What’s It Like to Be an Egg Donor?

Donating your eggs to a family looking to build their family can be an incredible way to help other women struggling with infertility fulfill their dreams. Of course, choosing to be an egg donor can be a big decision, so we want to help by breaking down what to expect and addressing some of the most frequently asked questions.

What is the Process for Becoming an Egg Donor?

First, before applying to become an egg donor, women must meet certain criteria to ensure that egg donation is a good fit for them. These criteria include:


If your application is accepted, you will then be asked to undergo a more detailed screening process. This process includes infectious disease testing, drug screening, and a genetic risk assessment.

If all goes well, then you are approved to move forward with donation. The donation process includes ovarian stimulation medications and an egg retrieval procedure, just as in a standard in-vitro fertilization cycle. These eggs are then fertilized in a laboratory and given to the couple in need.

Is the Egg Donation Process and Procedure Painful?

Generally, the egg donation process is not painful, but as with any medical procedure, there is the chance for side effects.

Some women may experience mild side effects from the injection that is used to stimulate the ovaries. These can include bruising at the injection site, mood swings, or tender breasts. While it’s normal to have a phobia of needles, the needle used to administer this medication is very thin and shouldn’t cause pain. Your fertility care provider can also help you learn how to administer the injection at home to make it as comfortable as possible.

In rare cases, you can develop a condition known as ovarian hyperstimulation syndrome (OHSS) that can include cramping, bloating, nausea, and diarrhea. These symptoms usually go away within a week. However, if you do experience these symptoms, it’s important to report them to your doctor to avoid any further complications.

During the egg retrieval process itself, a technique called transvaginal oocyte retrieval is performed. The doctor will use an ultrasound probe, inserted into the vagina to guide a needle into the ovarian follicle. This then uses a suction device to retrieve the eggs. Fortunately, you’ll be given a sedative before the procedure, so you won’t experience pain or discomfort.

Are There Any Restrictions While Undergoing This Process?

Yes, there are some restrictions to be aware of while undergoing the egg donation process and retrieval procedure. Because it’s possible to become pregnant, we recommend you either abstain from having sex or ensure you use an effective barrier protection method (such as condoms). It is also recommended that egg donors (or patients undergoing IVF alike) reduce alcohol use and limit high-impact exercise while on ovarian stimulation medications and after the egg retrieval. Drug use is also prohibited for egg donors.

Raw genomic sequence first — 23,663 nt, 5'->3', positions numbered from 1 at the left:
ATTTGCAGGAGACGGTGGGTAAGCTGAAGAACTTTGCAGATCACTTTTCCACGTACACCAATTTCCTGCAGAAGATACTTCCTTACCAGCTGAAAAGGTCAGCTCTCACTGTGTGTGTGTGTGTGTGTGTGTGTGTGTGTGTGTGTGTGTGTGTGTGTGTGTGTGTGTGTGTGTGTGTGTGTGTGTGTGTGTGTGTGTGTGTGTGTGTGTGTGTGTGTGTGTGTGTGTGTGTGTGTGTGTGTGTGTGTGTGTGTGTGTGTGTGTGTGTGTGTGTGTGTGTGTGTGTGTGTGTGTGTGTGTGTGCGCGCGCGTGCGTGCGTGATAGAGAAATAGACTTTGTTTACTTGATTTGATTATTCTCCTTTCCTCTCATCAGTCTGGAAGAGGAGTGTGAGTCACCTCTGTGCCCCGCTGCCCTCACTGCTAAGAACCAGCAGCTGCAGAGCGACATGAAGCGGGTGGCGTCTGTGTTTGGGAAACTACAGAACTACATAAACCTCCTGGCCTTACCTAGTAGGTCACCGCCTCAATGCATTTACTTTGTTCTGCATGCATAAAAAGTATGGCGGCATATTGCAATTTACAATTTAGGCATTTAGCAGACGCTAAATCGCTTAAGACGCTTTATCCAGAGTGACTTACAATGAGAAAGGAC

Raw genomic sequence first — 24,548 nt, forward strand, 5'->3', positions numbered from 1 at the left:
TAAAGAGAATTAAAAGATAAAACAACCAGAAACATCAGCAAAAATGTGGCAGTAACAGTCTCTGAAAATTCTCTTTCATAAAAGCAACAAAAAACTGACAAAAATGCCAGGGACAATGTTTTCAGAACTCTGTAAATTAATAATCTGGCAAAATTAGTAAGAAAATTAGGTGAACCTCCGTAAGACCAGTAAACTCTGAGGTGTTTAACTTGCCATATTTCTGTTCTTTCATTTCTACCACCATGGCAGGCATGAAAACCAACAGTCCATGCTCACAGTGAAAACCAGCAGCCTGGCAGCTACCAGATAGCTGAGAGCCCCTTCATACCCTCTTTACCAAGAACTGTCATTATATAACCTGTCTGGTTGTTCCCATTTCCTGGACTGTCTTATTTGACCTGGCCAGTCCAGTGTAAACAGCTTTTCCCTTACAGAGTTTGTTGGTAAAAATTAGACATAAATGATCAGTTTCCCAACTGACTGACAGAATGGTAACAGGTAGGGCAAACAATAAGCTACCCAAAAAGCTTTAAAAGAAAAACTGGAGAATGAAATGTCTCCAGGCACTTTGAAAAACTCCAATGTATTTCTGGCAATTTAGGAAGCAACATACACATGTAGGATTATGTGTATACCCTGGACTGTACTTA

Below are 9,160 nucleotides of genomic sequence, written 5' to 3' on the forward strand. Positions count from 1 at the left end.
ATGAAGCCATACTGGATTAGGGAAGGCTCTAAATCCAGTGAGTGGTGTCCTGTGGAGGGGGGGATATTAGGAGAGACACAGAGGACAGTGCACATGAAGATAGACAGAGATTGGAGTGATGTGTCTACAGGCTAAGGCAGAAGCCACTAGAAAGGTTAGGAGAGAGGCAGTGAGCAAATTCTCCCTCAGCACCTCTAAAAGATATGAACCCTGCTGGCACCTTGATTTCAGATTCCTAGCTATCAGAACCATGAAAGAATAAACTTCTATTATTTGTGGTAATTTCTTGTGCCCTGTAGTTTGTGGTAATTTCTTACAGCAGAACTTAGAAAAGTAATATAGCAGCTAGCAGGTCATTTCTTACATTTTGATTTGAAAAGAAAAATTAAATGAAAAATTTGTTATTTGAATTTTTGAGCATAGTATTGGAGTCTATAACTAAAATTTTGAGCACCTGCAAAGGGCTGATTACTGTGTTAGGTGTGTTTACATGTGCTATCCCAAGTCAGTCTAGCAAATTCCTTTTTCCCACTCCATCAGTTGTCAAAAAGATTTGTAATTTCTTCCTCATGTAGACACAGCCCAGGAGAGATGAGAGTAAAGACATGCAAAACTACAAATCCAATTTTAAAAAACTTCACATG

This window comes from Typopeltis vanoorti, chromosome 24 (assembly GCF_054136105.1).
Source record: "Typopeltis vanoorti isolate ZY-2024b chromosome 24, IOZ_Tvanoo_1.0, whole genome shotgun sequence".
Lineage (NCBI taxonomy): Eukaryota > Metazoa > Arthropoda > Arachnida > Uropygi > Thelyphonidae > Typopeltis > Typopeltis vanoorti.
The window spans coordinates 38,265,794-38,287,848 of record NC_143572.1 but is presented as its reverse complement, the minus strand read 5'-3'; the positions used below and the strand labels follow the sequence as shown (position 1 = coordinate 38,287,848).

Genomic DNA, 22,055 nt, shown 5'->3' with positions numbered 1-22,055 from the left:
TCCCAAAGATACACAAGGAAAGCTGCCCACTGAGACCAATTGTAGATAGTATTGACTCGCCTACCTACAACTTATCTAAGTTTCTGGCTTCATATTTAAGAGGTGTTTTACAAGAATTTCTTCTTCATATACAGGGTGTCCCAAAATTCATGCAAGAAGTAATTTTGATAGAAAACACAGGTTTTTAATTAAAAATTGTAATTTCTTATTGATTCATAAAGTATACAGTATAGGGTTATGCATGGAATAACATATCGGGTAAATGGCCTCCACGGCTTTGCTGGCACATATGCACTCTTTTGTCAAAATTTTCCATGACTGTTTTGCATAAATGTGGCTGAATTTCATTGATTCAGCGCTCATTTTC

Will I Be Compensated?

Yes, egg donors at our partners are paid an estimated $8,000 (varying based upon care center) once their cycle is completed to compensate for their time and efforts. Compensation varies at each fertility center, so be sure to confirm with your care center directly. For many donors, the opportunity to help a couple in need is also rewarding.

Will Donating My Eggs Deplete My Egg Reserve?

No, no need to worry! Fertility treatment medications involved in the IVF process work by rescuing eggs that would otherwise naturally die off in any given cycle. Therefore, the process of egg donation does not affect your future fertility in any way.

Will I Meet the Couple Who Receives My Eggs?

No, the agreement between the donor and recipient is anonymous. Egg donor agreements are kept completely anonymous, so you will not know the recipients and they won’t know you. Any pictures or information shared about you are provided without any personal identifiers. Egg donors can share a childhood or baby photo, medical history, education and current career path, age, and general physical attributes.

If you are interested, you may enroll in a donor database if you want to be available for contact in the future for a child who results from your donation. You will not be financially responsible for a child as a result of your egg donation.

For those who choose, there are known donor options available, but this is less common and requires more legal involvement and both parties to agree.

How Do I Apply to Become An Egg Donor?

We encourage anyone interested in becoming an egg donor to use one of the following options to explore how our partners can help. Our fertility partners are more than happy to explore this option with you, and are always here to answer your questions and make the process as easy as possible!


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